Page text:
I was looking at a quasar, radio image of “Cygnus A”. Do the massive twin quasar jets condense into two separate galaxies? Do the average twin quasar jet emissions, plasma, condense, turn into ...
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1answer
45 views

Standardising shadow length on sundials

The sundial is fundamentally flawed in that the length of each hourly shadow changes with the seasons. If the base of the sundial was engineered to move cyclically on an anual basis however, the ...
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1answer
124 views

What is the reason we originally and still use the non-SI unit, the Jansky?

The Jansky is the unit for spectral flux density. It is defined as $$1 {\rm \ Jy} = 10^{-26} {\rm W \ m^{-2} \ Hz^{-1}}$$ in terms of Watts per square meter per Hertz. I've never quite understood ...
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0answers
125 views

Precession of Mercury (Python simulation)

I was trying to simulate the precession of Mercury based on the perturbed solution, and my questions about its implementation in python can be seen here: ...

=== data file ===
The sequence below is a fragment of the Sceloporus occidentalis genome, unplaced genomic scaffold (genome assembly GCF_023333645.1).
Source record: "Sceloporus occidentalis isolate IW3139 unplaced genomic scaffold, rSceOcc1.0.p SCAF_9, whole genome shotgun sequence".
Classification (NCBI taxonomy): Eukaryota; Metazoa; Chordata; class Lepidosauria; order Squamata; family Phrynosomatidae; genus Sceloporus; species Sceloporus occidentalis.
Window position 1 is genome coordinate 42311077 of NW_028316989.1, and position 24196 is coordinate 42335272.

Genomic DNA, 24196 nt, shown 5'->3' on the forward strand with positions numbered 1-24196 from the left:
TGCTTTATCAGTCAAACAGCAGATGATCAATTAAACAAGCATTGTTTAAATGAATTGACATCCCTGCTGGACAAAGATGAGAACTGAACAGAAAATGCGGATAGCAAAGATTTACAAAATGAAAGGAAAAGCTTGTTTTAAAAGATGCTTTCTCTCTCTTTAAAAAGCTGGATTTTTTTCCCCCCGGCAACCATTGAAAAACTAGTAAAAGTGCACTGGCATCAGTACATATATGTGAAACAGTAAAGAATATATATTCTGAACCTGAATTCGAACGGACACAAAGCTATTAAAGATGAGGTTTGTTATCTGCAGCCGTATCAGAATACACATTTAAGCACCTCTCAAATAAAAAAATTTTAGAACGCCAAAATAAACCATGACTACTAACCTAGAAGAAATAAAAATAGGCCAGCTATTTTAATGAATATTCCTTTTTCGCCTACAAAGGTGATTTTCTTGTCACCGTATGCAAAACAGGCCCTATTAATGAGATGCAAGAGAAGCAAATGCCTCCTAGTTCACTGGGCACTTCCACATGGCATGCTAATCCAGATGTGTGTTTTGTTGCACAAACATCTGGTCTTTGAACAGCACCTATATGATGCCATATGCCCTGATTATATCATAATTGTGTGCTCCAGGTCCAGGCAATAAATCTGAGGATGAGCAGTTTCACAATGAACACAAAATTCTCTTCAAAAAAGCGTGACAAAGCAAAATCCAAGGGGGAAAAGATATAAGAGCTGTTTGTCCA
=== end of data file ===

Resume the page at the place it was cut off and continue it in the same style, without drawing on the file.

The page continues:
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1answer
103 views

How is “little $h$” measured in cosmology? The dimensionless parameter from the Hubble constant, $H_0$

Hubble's law has been well-know for close to a century now. It is written as $v = H_0 d$ where the Hubble constant $H_0$ is the constant of proportionality between recession speed $v$ and distance ...
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0answers
26 views

Magnification: Microscopes Telescopes

What is the difference between the way a microscope magnifies say a star and a telescope say a cell? Why is it, that the eyepiece of a telescope magnifies stronger when it is smaller and with a ...
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3answers
968 views

How many observations are needed to determine a comet's orbit?

Based on the following facts: We have Kepler's laws of planetary motion. We have a good knowledge of the positions and orbits of the gravitationally significant objects in the Solar System. We can ...
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0answers
27 views

observational-astronomy

I am looking for the current location of the line of apsides in tropical astrological coordinates; I tried using the sun's position at the time of earth's perihelion, but the results vary too much. ...
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1answer
95 views

Drift of Earth's orbit?

How much has Earth drifted (inwards or outwards) from its orbit about the sun? Or has Earth has not moved at all, compared to, say, 1000 years ago? 10,000 years ago?
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1answer